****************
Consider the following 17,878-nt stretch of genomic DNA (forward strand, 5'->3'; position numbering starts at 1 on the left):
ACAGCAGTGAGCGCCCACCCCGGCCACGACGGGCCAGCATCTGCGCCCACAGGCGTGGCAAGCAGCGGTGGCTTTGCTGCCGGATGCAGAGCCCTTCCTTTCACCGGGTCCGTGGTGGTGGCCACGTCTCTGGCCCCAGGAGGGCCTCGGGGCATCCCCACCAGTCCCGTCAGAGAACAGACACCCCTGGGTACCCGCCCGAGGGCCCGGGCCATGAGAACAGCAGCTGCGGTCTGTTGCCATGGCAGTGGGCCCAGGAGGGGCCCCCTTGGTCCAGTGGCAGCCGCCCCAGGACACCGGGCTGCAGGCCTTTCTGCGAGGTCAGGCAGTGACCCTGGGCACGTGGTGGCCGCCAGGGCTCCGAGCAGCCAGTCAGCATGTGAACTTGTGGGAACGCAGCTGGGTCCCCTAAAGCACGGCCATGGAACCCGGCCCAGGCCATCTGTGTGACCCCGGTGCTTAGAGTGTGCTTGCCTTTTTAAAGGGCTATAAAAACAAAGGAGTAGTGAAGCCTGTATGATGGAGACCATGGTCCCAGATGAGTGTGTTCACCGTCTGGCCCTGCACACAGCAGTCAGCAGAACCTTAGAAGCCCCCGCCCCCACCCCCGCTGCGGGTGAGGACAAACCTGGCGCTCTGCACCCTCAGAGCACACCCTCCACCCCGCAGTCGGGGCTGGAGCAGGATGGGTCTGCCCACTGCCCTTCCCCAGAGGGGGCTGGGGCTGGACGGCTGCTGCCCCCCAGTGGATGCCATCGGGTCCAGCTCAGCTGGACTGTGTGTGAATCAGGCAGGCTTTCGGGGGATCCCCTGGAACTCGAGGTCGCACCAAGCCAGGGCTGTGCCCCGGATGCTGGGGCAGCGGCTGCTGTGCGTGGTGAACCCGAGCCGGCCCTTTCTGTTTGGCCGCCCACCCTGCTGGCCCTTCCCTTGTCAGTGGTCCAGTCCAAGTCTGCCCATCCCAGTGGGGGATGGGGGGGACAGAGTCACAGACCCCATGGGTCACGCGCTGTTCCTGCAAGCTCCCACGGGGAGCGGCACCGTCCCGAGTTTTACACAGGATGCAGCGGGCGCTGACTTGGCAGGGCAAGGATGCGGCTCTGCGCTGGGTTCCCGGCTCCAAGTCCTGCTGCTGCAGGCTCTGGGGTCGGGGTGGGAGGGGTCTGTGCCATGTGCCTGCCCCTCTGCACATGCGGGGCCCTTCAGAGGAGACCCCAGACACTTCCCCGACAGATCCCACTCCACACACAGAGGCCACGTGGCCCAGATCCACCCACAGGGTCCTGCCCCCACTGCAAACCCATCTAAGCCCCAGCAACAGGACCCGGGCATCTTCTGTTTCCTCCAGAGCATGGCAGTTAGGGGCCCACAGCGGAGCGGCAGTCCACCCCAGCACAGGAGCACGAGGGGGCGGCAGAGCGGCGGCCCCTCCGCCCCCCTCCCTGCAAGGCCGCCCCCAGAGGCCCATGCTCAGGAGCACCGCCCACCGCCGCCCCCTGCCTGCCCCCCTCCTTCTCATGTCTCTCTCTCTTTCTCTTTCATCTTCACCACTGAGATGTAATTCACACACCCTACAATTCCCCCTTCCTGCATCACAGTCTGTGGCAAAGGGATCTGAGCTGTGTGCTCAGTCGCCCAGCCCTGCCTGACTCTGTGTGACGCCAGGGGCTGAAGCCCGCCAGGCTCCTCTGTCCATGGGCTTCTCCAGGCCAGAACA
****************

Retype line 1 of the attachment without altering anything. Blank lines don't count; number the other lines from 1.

Consider the following 17,878-nt stretch of genomic DNA (forward strand, 5'->3'; position numbering starts at 1 on the left):